Seth Godin has rights to an ebook he wrote and he’s giving it away for free. I downloaded a copy and thorougly enjoyed the entire book.


Advantages of the big corporations
1. Distribution – they have huge, established distribution chains.
2. Access to capital – these guys are big and can borrow big bucks. They use this money to beat anyone out if they can.
3. Brand equity – Nike can command a pretty penny and has built a reputation.
4. Customer relationships – established customer relationships are a huge advantage. It’s hard to lure customers away.
5. Great employees – big companies, with their security and famous reputations, attract amazing people.

But the underdogs can play many things to their advantage:

Advantages of Bootstrappers
1. Nothing to lose – HUGE. While the big company’s beauracracy fumbles to make decisions trying to protect their old ways of doing business, you can move on the market and embrace new territory.
2. Happy with small fish – the first animals to die in the ocean are big fish because they need soooo much to eat.
3. Presidential input – the pres can actually positively influence the entire company.
4. Rapid R&D – Sometimes bigger teams doesn’t give a company an advantage.
5. The Underdog – Others are willing to help you out with discounts. Big companies are always charged full price.
6. Low overhead
7. Time – you aren’t forced to do things at certain times because you’re not answering to public shareholders. Big companies don’t have that luxury.

Don’t play the big companies’ game or you’ll get eatin. Play your strengths.
Id became famous for Castle Wolfenstein. The 4 guys who built it decided to follow their own rules against the big boys. They built Doom, gave it away for free, and millions loved it. Then in stage two they offered a deluxe version with more levels, more monsters, more everything and sold it directly by mail order. Id redefined the business and won.


“What’s a great idea? Something that’s never been done before. Something that takes your breath away. Something so bold, so daring, so right, that you’re certain it’s worth a bazillion dollars.”
Stick with things that have worked before, in other industries. If it’s been done once, it can be done again. Get a real business model.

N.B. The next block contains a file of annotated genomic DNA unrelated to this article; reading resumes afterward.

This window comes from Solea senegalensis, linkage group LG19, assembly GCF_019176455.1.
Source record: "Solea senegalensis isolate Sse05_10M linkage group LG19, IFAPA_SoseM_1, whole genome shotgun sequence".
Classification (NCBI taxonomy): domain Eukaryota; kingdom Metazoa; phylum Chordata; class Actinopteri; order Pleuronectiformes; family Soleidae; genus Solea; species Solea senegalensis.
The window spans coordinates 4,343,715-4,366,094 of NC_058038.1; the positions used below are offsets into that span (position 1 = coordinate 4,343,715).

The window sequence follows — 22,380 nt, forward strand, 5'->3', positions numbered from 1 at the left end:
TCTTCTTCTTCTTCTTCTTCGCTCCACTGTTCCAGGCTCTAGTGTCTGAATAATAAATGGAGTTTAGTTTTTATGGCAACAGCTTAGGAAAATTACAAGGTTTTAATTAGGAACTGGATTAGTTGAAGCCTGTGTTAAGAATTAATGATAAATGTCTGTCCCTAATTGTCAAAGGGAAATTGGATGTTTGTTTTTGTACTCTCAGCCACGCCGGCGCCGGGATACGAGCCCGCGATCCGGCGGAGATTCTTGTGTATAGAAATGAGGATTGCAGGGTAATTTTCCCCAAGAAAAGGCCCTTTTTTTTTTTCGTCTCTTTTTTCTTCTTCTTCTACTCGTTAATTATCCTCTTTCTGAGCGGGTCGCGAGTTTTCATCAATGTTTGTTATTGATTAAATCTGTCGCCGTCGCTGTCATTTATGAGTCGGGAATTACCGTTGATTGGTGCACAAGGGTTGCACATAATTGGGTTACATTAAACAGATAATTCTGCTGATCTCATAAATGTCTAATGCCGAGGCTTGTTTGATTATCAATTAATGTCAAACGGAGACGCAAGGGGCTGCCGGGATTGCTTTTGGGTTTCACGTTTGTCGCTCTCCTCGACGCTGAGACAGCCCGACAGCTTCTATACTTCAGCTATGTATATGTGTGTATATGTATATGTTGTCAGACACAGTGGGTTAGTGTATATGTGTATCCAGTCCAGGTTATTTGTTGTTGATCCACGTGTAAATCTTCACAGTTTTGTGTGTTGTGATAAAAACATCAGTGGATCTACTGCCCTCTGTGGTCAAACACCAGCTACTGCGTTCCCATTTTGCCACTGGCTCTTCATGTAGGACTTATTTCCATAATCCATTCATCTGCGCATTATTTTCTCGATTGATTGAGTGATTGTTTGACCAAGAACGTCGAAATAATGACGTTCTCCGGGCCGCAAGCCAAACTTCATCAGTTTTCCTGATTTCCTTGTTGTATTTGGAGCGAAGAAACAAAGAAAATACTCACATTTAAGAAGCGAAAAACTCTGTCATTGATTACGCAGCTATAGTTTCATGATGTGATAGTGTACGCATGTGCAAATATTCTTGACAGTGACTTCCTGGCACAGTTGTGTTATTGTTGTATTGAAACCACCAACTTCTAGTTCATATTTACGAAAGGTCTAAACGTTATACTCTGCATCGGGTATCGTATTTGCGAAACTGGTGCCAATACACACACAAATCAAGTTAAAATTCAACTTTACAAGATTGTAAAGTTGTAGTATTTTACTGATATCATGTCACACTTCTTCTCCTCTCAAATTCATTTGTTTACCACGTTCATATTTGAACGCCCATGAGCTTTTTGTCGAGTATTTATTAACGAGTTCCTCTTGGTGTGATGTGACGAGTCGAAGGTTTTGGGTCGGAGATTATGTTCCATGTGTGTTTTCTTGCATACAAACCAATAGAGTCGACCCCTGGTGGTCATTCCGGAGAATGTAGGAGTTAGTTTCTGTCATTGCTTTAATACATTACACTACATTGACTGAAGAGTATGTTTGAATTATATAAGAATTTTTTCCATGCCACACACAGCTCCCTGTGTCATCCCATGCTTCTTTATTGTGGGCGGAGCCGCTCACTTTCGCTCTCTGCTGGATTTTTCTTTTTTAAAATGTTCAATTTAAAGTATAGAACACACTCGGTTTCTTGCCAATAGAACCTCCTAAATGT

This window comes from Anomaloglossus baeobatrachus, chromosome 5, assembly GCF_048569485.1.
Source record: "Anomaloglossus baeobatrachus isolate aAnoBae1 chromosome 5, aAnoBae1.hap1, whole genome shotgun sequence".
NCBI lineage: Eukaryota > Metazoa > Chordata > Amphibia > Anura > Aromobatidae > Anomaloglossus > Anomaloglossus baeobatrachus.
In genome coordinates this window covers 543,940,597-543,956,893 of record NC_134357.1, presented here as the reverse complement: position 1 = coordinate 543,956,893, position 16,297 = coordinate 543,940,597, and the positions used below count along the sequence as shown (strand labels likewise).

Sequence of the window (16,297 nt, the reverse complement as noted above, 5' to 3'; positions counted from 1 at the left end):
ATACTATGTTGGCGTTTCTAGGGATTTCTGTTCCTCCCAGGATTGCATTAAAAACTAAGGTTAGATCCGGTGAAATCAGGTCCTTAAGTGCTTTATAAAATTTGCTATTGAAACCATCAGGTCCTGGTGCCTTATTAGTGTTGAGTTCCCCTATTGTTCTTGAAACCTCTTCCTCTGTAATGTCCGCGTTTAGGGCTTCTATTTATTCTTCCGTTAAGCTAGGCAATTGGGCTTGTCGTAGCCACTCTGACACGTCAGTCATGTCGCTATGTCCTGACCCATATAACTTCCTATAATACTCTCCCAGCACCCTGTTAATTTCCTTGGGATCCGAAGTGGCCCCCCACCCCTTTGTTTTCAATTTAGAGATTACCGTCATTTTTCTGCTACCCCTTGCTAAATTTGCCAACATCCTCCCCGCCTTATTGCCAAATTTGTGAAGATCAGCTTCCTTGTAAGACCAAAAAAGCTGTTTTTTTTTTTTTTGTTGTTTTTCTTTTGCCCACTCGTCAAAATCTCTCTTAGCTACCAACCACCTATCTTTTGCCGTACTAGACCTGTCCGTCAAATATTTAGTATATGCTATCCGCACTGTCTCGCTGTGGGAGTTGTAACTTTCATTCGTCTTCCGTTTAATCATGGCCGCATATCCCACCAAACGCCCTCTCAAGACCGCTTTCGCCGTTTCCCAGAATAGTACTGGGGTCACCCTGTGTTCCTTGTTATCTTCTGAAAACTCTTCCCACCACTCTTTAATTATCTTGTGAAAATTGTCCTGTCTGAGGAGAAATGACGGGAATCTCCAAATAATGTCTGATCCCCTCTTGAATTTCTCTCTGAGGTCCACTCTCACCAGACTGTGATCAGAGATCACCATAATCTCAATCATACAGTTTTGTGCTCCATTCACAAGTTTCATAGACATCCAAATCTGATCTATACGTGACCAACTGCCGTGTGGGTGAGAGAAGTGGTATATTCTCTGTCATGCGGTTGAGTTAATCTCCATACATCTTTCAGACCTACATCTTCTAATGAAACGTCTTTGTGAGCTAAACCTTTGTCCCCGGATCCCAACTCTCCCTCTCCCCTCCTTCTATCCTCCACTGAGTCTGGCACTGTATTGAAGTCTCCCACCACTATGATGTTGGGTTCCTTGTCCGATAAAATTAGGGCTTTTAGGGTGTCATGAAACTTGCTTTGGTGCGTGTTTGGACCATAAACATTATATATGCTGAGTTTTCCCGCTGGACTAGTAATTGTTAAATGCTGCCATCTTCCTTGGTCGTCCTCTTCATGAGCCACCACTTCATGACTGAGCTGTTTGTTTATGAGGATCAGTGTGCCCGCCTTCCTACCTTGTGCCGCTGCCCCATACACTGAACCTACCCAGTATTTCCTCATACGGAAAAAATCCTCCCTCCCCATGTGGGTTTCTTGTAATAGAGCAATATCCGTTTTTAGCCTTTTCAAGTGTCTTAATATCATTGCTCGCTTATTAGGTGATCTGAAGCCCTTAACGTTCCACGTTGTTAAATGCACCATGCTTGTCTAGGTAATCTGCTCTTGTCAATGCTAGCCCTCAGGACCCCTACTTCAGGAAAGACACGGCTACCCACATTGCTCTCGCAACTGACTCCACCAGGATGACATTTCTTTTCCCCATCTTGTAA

Key elements:
Distribution – Where is it sold to the customer?
Sales – Who is selling it for you and how will they be compensated?
Pricing – What do wholesalers and retailers and consumers pay?
Production – How do you make it?
Raw materials – Where do you get what you sell?
Positioning – How do the ultimate users position the product in their minds?
Marketing – How do consumers find out about it?
Barrier to entry – How will you survive when competitors arrive?
Scalability – How do you make it bigger?

First off, start the right business.
1. Profitable.
2. Protectible
3. Self-priming
4. Adjustable
5. Exit strategy (optional)

Decide whether you’ll be a free-lancer (skills) or an entreprenuer (for business models’ sake).

Great bootstrappers find an existing business model and embrace it.
1. You can be certain it can be done.
2. You can learn from previous mistakes.
3. You can find a mentor.
4. You’re not alone.

Look at the value chain in looking at a business model.
1. Who’s going to buy your product or service?
2. How much are they going to pay?
3. Where will they find it?
4. What’s the cost of making one sale?

Take an extra month to get the business model right. Don’t plan too much because you’ll never get out and do it.


A few pointers on debt:
1. Don’t, unless it’s professional.
2. Only get into professional debt when it’s to make money.
3. It’s better to save the money than to go into debt for it.
4. When you borrow from family and friends, spell it out very well.

The most important things is that you sale. You have sales. You can do almost anything.
1. Sell something that people want to buy and know how to buy.
2. Own the sells process.


Rule 1. Find people who care about cash less than you do.
Rule 2. Survival is success.
Rule 3. Success leads to more success.
Rule 4. Redo that mission statement and business plan every 3 months.
Rule 5. Associate with winners (customers, employees, vendors, and peers)
Rule 6. Beware of shared ownership (or, why Ringo was the luckiest beetle) Try 5/5 and split the other 90 over time according to performance.
Rule 7. Advertise! Spend regularly as investment, Persist, be clear, test and measure
Rule 8. Get mentored.
Rule 9. Observe those birds that clean the hippos’ teeth

The BBC has a whole section of their site on family history now.

In Smart Mobs: The Next Social Revolution, Howard Rheingold travels the globe observing the trends of societies that embrace mobile technology. India’s cell phone users just passed their traditional lines.